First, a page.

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Steal this Idea! A Summer Design Contest

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Are you one of those people who spends more time at your favorite restaurant surreptitiously snapping photos of your favorite design details than instagramming your dinner?

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With  so many wonderful, stealable design ideas at Portland’s favorite restaurants, we don’t blame you.

We thought it was time to help you figure out how to translate some of your favorite restaurant looks into your own home design projects.

But which design details to steal? This is where we need your help!

With that in mind, we’d like to cordially invite you to join us this summer for our Steal this Idea! Summer Design Contest.

Here’s how it will work: Each week we will spotlight a few pairs of restaurants from a different Portland neighborhood. We’ll highlight some stealable design details from each spot.

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Your job will be to vote in the comments for which restaurant’s vibe you would most like to steal for your own home.

We’ll tally up the results, March Madness style, and everyone who participates will be entered to win dinner for two at the restaurant that gets the most votes in the final match up.

Want to play along? Click here to download your bracket.

Email your completed bracket with your best guesses to to be entered to win dinner for two at the restaurant that wins the contest.

Bonus Round: If you correctly guess the winning restaurant on your bracket we’ll have a little bonus prize waiting for you at our Designed for Entertaining Workshop on August 19th.

Ready to play? The first match -up will be posted Wednesday June 10th at noon. Here we go!

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Meet Junior Designer Tara Keefner

Tara Keefner

Tara is one of three new Junior Designers, she joins us from Portland Community College’s Residential Architectural Design and Drafting program. With an Associate’s Degree of General Studies, she is finishing her Associate’s Degree of Applied Science, as well as a one-year NKBA-accredited Kitchen and Bath Design Certificate. Prior to Arciform, Tara primarily worked in retail and customer service. Most recently, she was able to gain some experience in the field through a local design start-up at which she worked as a freelance drafter. Her primary duties were Revit drafting and office management, and regularly worked through design issues and complications with the owner. Their primary concentration was a residential development in Sweet Home, but also had several remodel projects coming in.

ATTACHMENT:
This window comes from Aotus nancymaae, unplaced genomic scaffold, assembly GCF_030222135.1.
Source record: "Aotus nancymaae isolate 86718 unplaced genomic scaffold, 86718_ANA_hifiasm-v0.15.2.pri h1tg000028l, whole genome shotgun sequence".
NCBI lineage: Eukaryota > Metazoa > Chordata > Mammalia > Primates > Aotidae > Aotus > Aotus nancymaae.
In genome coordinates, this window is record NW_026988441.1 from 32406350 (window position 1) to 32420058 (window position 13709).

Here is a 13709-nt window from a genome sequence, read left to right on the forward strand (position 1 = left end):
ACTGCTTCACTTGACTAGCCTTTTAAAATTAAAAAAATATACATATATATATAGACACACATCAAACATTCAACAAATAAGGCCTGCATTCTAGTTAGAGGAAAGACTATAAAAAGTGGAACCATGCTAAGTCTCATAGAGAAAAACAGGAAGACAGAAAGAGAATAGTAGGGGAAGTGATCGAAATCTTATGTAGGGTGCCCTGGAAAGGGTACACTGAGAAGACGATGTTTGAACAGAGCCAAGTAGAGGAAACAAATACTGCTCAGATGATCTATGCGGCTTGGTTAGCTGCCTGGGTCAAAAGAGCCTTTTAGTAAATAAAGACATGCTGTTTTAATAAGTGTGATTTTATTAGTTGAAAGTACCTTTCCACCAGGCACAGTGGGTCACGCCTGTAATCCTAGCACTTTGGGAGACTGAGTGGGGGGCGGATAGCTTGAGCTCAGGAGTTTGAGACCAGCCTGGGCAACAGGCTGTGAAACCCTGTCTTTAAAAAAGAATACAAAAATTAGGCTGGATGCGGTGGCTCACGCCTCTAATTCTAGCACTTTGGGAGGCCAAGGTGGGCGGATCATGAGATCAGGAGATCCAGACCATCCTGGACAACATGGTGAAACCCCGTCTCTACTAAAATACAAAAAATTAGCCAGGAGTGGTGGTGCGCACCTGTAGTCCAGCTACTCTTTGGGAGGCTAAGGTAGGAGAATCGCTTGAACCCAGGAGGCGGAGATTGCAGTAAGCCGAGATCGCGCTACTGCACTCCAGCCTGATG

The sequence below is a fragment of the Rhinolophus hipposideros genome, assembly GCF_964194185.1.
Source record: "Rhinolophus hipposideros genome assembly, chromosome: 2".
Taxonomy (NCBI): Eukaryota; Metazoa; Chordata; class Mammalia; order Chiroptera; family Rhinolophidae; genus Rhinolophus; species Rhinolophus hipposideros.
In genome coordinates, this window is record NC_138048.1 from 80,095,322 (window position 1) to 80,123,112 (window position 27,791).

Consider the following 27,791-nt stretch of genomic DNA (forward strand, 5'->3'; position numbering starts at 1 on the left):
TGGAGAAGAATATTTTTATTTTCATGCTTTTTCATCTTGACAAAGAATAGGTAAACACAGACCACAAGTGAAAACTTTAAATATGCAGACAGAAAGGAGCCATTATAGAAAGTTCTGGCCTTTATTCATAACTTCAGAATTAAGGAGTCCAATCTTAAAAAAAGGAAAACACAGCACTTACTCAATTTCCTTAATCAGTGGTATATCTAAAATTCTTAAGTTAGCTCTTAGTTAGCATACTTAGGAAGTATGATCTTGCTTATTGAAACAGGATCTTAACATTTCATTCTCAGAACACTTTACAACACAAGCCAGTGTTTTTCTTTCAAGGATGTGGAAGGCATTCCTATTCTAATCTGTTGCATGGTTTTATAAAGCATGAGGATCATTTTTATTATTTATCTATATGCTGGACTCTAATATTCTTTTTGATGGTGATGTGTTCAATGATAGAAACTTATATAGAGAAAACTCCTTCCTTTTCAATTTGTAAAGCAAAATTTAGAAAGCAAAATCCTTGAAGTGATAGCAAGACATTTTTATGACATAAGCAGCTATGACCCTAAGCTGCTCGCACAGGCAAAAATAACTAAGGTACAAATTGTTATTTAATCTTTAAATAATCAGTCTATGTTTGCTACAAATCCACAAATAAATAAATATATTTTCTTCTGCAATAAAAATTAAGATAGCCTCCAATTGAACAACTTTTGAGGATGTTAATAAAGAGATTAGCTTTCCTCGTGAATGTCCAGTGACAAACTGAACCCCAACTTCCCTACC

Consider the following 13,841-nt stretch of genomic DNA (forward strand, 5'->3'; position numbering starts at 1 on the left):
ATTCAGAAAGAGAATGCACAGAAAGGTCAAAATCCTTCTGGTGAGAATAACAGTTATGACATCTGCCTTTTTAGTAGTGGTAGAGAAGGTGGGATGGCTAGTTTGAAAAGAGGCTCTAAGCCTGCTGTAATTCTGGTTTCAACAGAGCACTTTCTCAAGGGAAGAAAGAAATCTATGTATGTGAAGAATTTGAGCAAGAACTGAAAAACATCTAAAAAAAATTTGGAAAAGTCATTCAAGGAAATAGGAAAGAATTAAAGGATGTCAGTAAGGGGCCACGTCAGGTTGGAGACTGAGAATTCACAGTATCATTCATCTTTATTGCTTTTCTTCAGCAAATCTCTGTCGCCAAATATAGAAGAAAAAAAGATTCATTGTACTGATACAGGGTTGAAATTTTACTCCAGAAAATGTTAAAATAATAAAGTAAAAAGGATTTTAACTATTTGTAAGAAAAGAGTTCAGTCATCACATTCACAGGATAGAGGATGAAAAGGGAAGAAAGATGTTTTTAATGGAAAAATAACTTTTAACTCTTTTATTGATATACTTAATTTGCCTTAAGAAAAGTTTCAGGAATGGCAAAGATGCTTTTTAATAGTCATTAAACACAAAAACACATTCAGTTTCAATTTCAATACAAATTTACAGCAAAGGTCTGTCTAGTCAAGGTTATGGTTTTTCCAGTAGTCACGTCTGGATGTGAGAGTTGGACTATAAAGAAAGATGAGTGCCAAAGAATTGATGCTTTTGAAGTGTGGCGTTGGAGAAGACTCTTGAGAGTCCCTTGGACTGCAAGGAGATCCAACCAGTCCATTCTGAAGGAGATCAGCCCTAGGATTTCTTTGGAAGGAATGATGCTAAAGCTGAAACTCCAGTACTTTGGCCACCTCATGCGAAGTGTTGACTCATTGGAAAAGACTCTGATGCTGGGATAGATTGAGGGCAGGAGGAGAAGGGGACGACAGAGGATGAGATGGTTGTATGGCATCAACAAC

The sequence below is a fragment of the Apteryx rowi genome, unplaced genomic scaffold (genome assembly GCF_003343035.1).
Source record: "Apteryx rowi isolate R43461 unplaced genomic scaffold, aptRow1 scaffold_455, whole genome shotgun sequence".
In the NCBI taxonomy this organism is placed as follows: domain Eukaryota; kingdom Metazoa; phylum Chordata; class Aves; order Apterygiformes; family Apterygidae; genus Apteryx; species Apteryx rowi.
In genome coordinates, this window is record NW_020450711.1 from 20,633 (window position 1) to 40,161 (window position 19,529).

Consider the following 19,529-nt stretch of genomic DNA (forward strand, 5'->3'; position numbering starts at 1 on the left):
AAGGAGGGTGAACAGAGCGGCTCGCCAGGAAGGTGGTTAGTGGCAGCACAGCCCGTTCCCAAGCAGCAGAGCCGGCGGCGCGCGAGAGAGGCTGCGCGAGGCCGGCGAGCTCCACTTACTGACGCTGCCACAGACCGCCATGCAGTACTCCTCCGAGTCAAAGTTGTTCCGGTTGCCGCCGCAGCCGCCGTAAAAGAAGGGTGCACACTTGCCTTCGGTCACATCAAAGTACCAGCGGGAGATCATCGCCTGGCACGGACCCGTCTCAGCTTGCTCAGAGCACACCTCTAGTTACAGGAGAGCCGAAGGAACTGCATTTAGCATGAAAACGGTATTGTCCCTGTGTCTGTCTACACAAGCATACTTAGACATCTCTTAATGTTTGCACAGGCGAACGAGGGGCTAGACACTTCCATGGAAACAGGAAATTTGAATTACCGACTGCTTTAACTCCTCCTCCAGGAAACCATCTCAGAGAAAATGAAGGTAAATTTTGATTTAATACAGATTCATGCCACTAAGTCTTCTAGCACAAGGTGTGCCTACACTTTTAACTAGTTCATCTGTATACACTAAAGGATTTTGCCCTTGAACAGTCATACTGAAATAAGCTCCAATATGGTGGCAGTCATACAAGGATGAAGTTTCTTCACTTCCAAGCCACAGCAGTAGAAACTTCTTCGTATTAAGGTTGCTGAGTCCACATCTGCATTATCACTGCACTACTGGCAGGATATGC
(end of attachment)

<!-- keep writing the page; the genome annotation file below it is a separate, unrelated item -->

When did you know you wanted to be an architectural designer? Tell us how you got inspired to do this work.

I have had an interest in architecture since childhood. I was fortunate enough to spend some time in Europe during my Freshman and Sophomore years of high school, as my father worked for a German-based company at the time. During those years, I was fully immersed in – and enamored with – the rich culture and history of the villages and cities that I visited throughout Europe.

It was through this experience that my love of architecture was born. Upon returning to the States, however, I was pulled away from this passion for various reasons. It took five years and a cross-country move for me to rediscover my passion for architecture and design. It was then that I began attending classes at PCC, and I’ve been hooked ever since.

Describe one of your favorite design projects. What were the challenges? What were some of the features that made it memorable?

I have not yet had the opportunity to work on a built project. However, one of my favorite design experiences through school was the Residential Design Studio. This studio was the first opportunity to create an entire project from its inception all the way through to a Construction Document set. It was my first exposure to what the process is like from start to finish, and resulted in a portfolio piece of which I am quite proud.

Tell us what you consider the hallmarks of a well-designed project. How do you know when something is “right?”

I am very passionate about blending form and function. I value efficiency in design very highly, so for me a project doesn’t feel quite “right” if there are redundancies or unnecessary elements present. I tend to design functionality first, and then add decorative and finishing elements once I am sure that the design works at its most basic level. This has caused me a lot of headaches, but has also forced me to really think about what I want my design to accomplish before spending too much time on something that may not work.

What’s your working style? How do you like to work with a client?

I tend to be a bit of a loner, however I greatly appreciate and value having a team of people I can approach with questions or issues when they do arise. My position with Arciform is my first opportunity to really work in a team atmosphere and with real projects, so I have not yet had the opportunity to determine my way of working with a client. I’m looking forward to figuring that out as I grow here.

What are the top 3 things on your “bucket list?”

In no particular order:

  1. Travel the world. I have wanted to return to Europe since the moment I left, and there is so much more I want to see.

  2. Design and build my dream home. Preferably multiple homes, actually; one in the city, one in the countryside, one on the beach.

  3. Go skydiving/base jumping/bungee jumping at least once. I’ve just always wanted to experience something like that.

    Explore the Arciform Project Galleries | About Arciform | Schedule a Design Consultation